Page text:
- Firing workers and selling its Finish HQ - Nokia has been forced to sell its HQ for Euro 170 million. The company has also decided to fire 10,000 employees as it downsizes its costs to match its reduced revenues.
But Asha And Lumia Are Showing Rays Of Hope
After a long time, Asha and Lumia are showing signs of positive change for Nokia. The company has managed to create a buzz in both the high and low end segments.
Asha Is Rattling Competitors In The Low End Segment ($80-120 range)
The Asha range of phones which retail for around $100 have rattled the competition. Competitors in India are complaining that Asha is being marketed as a smartphone by Nokia, despite not technically not being one. But for customers, semantics don't matter. Nokia is trusted for its quality, brand and durability in India.
The Nokia Asha series of phones delivers most smartphone features like Wi-Fi connectivity, touch screen, large screen size and a decent camera at a fraction of the Galaxy, iPhone costs. The buyers of the $100 range phone don't really care for a 5 inch touch screen or a 12 mp camera. Getting a phone with most of the smartphone features at an incredibly low price from one of the best brand names is a sure shot winner. Therefore, it is not surprising that Asha phones are selling like hot cakes in India. Nokia has shipped more than 6.5 million Asha touch handsets in the third quarter.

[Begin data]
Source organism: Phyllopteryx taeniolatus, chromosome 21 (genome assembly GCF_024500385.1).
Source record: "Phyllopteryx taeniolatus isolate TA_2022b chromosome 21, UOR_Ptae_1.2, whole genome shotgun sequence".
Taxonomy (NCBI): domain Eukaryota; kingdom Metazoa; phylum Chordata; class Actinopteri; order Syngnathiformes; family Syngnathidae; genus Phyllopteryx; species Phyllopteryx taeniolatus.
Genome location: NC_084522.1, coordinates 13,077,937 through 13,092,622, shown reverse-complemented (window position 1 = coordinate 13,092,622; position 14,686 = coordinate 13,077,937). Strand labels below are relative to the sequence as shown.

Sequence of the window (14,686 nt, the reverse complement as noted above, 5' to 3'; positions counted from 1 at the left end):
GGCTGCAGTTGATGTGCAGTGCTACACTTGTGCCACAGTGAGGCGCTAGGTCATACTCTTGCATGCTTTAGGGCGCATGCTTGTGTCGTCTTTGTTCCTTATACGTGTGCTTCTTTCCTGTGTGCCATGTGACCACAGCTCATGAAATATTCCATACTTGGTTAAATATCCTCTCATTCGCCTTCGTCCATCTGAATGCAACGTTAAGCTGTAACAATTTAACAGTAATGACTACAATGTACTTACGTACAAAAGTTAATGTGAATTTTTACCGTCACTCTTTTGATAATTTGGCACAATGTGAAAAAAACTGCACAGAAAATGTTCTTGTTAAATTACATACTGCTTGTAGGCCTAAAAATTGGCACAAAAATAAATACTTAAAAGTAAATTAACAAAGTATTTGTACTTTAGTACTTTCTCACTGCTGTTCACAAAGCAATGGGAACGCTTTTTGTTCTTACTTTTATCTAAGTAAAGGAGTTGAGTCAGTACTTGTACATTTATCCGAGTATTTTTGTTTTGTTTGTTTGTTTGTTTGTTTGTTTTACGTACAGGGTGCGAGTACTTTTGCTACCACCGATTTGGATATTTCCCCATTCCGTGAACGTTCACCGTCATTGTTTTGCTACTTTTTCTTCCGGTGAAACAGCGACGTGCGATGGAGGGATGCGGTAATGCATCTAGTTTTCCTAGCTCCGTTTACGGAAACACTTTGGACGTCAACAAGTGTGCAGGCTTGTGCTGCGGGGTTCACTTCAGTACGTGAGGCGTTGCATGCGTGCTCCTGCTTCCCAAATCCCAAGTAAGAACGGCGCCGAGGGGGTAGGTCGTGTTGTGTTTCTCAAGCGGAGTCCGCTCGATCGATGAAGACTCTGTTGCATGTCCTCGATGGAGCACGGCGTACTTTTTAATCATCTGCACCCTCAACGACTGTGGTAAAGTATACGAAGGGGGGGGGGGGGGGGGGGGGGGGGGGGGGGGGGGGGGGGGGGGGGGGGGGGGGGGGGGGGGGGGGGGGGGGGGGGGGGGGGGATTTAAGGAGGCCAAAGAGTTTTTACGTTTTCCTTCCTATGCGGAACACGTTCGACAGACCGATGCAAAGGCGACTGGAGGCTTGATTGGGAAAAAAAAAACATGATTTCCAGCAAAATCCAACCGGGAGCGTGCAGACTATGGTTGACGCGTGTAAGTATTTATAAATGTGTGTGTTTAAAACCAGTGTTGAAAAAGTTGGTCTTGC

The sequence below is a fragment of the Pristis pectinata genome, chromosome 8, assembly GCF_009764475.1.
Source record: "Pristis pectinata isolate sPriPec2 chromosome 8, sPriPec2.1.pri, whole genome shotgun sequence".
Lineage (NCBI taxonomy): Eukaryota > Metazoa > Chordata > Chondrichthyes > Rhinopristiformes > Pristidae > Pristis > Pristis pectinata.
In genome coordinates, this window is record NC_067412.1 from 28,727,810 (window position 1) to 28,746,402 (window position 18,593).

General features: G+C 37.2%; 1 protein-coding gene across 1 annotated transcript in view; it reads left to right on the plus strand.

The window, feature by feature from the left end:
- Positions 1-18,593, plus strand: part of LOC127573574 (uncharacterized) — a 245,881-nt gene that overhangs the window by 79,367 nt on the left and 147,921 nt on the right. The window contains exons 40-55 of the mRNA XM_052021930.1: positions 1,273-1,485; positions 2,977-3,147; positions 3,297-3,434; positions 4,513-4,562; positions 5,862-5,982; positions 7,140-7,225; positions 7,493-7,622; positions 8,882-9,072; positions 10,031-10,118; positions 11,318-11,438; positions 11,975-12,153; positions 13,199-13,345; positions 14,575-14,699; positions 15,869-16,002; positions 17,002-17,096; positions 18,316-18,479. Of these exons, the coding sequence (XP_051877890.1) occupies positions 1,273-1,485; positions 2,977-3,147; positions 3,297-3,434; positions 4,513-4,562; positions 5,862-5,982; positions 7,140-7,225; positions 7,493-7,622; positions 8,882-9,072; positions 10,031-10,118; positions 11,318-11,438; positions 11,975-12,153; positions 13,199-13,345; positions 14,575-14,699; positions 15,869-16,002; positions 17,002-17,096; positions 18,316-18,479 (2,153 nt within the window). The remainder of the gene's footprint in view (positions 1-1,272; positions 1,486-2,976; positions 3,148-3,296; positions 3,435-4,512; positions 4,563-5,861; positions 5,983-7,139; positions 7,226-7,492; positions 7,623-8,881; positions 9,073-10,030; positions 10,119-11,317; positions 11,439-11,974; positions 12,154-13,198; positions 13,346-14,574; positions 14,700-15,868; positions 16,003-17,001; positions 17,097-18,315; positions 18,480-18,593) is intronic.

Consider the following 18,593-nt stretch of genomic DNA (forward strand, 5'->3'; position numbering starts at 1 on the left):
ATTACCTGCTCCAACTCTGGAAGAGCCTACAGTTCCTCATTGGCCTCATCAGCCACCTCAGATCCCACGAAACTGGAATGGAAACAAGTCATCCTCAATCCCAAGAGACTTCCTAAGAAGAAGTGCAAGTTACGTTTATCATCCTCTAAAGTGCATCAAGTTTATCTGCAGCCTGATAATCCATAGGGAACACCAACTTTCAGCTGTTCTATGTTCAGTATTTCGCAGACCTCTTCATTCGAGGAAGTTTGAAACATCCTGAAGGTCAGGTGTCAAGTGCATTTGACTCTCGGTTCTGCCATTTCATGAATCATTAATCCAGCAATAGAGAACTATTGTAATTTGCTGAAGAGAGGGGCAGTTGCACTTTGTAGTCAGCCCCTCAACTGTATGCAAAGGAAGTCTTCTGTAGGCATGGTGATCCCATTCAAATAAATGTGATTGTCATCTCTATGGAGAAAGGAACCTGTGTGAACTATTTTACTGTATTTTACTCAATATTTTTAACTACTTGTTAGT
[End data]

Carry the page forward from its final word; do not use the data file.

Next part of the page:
While Lumia Is Getting Good Reviews In The High End Segment ($500-700 range)
The Nokia Lumia range of phones is meant for the high end smartphone segment. After a long time, a smartphone from Nokia is unanimously getting great reviews from major technology blogs and publications. I think there is an element of tiredness with only 2 alternatives in the smartphone market - Android and Apple. The mobile market used to be a vibrant place with a wide variety of phones and O/Ses. I think some users would migrate to Nokia just to escape the monotony of Android and iPhone.
Summary And Valuation
Nokia is almost up 100% from its all time low of ~$1.9 (touched in June 2012) as beaten up mobile phone companies like RIMM have started finding value buyers. Motorola was bought by Google for $12.5 billion, primarily for its patent portfolio. Nokia has a formidable patent portfolio which is much larger than Motorola. So Nokia's current $14.2 billion portfolio implies that the market is not factoring a change in its fortunes. Nokia has also got a 50% equity stake in the Nokia Siemens telecom equipment JV. The company despite making losses for the last few years has got invaluable IP and a global distribution network. A sale of this stake (to say someone like Huawei or ZTE) could lead to additional upside in the future.
At 0.3x sales and 1.5 times book value, the company is quite inexpensive when compared to other technology companies. I would not buy Nokia just yet, till I see sustained traction in mobile sales and a return to profitability. Nokia has cut its workforce and costs quite substantially in the last year, but it might need to cut more in order to align its costs with the lowered revenues. The stock at its current value, does not present a great risk given that its core technology assets provide a high floor price. I would watch the sales and profit trajectory like a hawk for a potential buying opportunity.